Perhaps this will be helpful to some. The reason I'm writing this is that these words are used often, and a lot of people understand them the wrong way. This means that if you read some advice containing these words and misunderstand them, you will walk away with a wrong idea.

**Constructive.**Refers to problems where a*significant*part of the solution is about coming up with a pattern that satisfies some properties, e.g. a grid coloring or a graph. A blatant example is this. "Constructive" does not mean the same as "ad hoc", nor does it mean "a problem where no well-known algorithm is needed", nor "a problem where you have to make observations".**Doubt.**You have a doubt when you are not sure about something. That is, you have a pretty good idea, but something seems strange or a little off. If you have no clue, then it is not a doubt.**Observation.**An observation is a friendlier synonym for words like "theorem", "lemma" and "proposition". It is a (usually relatively short) chain of reasoning leading to a conclusion. "Observing" does not in general mean looking at input/output pairs and noticing patterns.**Plagiarism, plagiarize.**Refers to the act of copying itself, not to its detection. For example, "I solved this problem, my friend plagiarized it from me" is correct, "my friend copied my solution and got plagiarized" is not.**Plague.**A disease. Doesn't have much to do with plagiarism.**Solution, solve.**These kind of have two meanings. Almost every problem in CP has two parts: first, you think, and when you have thought something up, you code. "Solving" primarily refers to the former and only secondarily to the latter. When people tell you to solve more problems, they mostly mean that you have to think more, not implement more. Reading an editorial and then implement the idea they give there is not "solving".**Subquadratic complexity.**Refers to any complexity strictly less than $$$n^2$$$ (formally, any complexity in $$$o(n^2)$$$). This includes complexities in $$$\Theta(1)$$$, $$$\Theta(\log n)$$$, $$$\Theta(n)$$$ etc., not only things like $$$\Theta(n^{1.999})$$$.**Trivial.**Something that does not require any special insight beyond what is already given. It does not necessarily mean "easy" or "simple". For example, it would be valid to say that something is "a trivial FFT problem" if the application of FFT is fairly straightforward. This statement doesn't imply that the problem would be easy for everyone, including beginners who have never even heard of FFT. In a similar fashion, a long calculation is often called trivial if it is all pretty much mechanical.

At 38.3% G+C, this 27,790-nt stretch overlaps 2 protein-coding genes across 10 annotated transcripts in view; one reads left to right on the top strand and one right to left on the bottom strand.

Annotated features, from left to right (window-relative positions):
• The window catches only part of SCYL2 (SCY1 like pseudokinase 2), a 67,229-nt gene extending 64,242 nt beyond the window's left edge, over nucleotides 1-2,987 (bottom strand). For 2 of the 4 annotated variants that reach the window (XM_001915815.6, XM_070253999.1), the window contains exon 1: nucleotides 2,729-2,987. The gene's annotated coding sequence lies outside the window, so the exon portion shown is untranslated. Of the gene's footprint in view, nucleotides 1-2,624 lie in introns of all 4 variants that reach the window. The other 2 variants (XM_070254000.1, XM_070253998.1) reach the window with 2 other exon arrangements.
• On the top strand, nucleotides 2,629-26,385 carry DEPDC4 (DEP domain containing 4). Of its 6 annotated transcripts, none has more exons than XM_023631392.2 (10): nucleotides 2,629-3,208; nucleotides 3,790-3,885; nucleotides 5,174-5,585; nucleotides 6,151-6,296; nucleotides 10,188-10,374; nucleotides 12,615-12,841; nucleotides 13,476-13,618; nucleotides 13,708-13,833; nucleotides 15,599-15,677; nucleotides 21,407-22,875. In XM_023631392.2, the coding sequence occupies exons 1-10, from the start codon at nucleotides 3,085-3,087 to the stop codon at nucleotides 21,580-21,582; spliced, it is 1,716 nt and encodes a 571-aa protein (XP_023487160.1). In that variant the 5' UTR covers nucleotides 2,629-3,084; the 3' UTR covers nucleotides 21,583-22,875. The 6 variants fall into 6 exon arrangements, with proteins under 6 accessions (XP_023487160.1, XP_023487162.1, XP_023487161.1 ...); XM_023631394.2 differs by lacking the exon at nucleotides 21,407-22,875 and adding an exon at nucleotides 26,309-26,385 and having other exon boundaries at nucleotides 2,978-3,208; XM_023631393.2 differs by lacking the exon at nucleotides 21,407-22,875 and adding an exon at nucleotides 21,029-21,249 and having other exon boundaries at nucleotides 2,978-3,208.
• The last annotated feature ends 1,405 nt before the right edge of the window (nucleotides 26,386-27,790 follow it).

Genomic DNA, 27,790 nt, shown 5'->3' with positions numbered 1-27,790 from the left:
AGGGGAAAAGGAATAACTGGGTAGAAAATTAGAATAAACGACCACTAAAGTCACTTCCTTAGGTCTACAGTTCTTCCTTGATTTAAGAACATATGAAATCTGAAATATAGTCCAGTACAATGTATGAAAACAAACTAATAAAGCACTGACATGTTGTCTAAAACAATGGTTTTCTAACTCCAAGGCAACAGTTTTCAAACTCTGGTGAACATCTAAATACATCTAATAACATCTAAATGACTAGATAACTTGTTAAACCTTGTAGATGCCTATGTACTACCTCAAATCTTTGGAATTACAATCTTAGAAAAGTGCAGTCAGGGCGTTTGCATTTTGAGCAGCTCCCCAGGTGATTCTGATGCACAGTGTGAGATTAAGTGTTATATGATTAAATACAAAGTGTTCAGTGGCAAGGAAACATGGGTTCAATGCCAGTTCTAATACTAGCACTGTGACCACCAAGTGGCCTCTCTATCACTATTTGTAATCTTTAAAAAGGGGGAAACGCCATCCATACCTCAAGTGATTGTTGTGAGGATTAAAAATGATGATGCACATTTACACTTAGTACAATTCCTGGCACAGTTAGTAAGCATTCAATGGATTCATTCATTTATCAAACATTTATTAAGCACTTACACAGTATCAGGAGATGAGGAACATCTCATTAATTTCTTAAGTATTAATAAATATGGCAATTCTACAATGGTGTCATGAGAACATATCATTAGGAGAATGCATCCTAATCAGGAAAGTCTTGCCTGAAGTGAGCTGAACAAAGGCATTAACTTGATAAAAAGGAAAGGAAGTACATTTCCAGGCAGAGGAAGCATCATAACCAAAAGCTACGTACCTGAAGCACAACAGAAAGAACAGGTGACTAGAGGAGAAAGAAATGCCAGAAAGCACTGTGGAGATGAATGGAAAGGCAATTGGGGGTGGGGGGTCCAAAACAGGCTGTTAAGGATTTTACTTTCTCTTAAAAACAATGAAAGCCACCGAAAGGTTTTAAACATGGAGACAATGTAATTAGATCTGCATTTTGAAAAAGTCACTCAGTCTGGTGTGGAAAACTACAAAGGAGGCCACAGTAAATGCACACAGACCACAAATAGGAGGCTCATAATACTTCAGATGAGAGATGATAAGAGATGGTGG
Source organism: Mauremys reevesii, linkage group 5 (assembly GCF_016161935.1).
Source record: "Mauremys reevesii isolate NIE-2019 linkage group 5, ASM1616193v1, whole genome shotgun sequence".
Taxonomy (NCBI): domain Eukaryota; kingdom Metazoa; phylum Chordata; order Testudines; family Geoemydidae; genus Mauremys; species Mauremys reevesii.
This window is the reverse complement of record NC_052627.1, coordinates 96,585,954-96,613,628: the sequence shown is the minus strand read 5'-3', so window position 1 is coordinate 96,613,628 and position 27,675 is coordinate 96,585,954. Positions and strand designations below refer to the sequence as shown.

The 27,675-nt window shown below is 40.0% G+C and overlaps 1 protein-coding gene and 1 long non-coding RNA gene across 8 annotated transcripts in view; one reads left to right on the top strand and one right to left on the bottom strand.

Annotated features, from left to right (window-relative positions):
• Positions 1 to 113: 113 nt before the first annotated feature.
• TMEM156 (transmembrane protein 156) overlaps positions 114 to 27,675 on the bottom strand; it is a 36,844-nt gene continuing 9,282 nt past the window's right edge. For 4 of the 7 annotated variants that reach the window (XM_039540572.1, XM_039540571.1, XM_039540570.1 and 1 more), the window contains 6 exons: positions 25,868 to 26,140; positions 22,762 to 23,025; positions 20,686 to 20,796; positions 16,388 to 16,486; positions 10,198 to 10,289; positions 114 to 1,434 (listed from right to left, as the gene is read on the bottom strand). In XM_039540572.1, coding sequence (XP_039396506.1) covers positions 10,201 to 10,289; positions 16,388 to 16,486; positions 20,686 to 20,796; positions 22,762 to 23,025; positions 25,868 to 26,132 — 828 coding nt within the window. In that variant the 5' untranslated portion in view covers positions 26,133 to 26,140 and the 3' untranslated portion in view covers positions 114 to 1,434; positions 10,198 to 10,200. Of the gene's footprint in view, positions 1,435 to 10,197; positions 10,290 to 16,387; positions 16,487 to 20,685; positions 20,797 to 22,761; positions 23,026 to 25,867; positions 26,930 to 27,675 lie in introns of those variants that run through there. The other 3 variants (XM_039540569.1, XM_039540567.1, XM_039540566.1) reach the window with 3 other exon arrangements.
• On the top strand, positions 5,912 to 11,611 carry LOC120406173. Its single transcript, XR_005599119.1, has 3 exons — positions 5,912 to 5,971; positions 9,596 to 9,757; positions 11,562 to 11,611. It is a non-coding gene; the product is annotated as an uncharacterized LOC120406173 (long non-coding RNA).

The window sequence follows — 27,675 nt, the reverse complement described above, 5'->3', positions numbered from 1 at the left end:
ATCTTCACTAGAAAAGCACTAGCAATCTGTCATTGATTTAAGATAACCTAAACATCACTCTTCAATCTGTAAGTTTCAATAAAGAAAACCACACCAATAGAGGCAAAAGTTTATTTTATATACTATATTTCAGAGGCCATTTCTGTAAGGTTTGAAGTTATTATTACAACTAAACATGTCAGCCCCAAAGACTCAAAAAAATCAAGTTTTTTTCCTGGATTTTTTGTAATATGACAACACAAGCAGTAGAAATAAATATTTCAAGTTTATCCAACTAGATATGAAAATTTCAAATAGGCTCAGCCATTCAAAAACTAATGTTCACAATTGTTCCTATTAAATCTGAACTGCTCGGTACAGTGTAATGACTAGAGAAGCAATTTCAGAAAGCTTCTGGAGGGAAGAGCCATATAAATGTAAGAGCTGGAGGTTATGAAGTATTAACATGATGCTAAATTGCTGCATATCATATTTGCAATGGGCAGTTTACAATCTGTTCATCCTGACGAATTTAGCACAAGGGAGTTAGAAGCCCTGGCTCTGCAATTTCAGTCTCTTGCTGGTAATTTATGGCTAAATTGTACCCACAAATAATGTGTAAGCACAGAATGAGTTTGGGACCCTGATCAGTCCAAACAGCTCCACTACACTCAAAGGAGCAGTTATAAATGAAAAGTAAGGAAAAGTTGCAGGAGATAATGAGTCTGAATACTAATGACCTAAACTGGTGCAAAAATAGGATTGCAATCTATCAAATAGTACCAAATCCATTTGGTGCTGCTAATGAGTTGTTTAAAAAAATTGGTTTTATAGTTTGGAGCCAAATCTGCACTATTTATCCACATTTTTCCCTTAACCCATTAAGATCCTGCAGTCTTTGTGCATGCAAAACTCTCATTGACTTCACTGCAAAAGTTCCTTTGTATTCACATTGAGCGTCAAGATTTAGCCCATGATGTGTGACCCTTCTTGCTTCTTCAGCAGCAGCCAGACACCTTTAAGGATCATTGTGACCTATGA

orz

u misused this word

what is orz?

$$$\text{orz}$$$ is a posture emoticon representing a kneeling, bowing, or comically fallen over person. So it just looks like the a person with his head, hands and feet on the ground. Show respect basically.

Complexity: Refers to the inherent difficulty of aproblemin terms of there not being a very efficient algorithm that solves it in the general case. The asymptotic running time of a specific algorithm is not a "complexity", and "complexity" is also not a synonym for Landau notation. For example, sorting has subquadratic (time) complexity, but merge sort has subquadratic running time.so it is the same??